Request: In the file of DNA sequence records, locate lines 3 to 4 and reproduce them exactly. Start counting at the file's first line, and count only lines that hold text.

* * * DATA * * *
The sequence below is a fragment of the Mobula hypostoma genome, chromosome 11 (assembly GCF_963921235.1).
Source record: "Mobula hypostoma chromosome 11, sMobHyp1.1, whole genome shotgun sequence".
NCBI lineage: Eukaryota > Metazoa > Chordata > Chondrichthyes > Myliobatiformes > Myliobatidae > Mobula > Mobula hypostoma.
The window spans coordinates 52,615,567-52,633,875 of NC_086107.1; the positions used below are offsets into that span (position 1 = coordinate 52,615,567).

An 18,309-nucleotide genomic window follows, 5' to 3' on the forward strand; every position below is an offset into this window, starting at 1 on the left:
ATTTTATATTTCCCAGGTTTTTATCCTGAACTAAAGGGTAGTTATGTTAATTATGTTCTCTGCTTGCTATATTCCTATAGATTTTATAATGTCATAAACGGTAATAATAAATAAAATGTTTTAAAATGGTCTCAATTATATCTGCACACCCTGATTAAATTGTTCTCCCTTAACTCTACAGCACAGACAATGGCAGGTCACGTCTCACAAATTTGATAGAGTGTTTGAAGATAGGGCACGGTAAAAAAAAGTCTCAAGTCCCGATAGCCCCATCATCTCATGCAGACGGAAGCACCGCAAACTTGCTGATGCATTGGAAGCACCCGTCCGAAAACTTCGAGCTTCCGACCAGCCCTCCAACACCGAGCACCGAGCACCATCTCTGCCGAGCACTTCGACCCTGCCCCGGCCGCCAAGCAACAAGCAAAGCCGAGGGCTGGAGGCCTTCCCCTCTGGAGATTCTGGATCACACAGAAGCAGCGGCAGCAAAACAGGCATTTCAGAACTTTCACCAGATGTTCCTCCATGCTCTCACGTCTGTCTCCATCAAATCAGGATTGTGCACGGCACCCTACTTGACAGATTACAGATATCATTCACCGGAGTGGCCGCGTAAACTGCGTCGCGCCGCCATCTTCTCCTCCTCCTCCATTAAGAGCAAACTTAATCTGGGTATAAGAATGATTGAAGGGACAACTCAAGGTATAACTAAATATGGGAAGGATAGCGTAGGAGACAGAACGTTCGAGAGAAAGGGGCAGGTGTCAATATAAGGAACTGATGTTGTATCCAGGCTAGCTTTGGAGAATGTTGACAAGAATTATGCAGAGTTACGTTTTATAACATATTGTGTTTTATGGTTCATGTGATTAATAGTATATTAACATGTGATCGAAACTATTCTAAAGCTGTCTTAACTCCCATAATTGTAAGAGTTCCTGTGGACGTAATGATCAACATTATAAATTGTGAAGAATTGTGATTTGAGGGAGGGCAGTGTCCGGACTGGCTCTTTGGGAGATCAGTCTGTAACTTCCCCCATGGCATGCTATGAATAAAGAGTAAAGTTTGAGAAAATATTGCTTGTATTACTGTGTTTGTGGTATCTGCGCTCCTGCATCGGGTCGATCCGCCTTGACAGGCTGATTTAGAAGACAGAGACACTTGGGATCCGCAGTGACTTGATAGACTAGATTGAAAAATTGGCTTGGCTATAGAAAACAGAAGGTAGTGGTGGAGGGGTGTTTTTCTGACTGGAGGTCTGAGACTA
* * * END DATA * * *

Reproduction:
NCBI lineage: Eukaryota > Metazoa > Chordata > Chondrichthyes > Myliobatiformes > Myliobatidae > Mobula > Mobula hypostoma.
The window spans coordinates 52,615,567-52,633,875 of NC_086107.1; the positions used below are offsets into that span (position 1 = coordinate 52,615,567).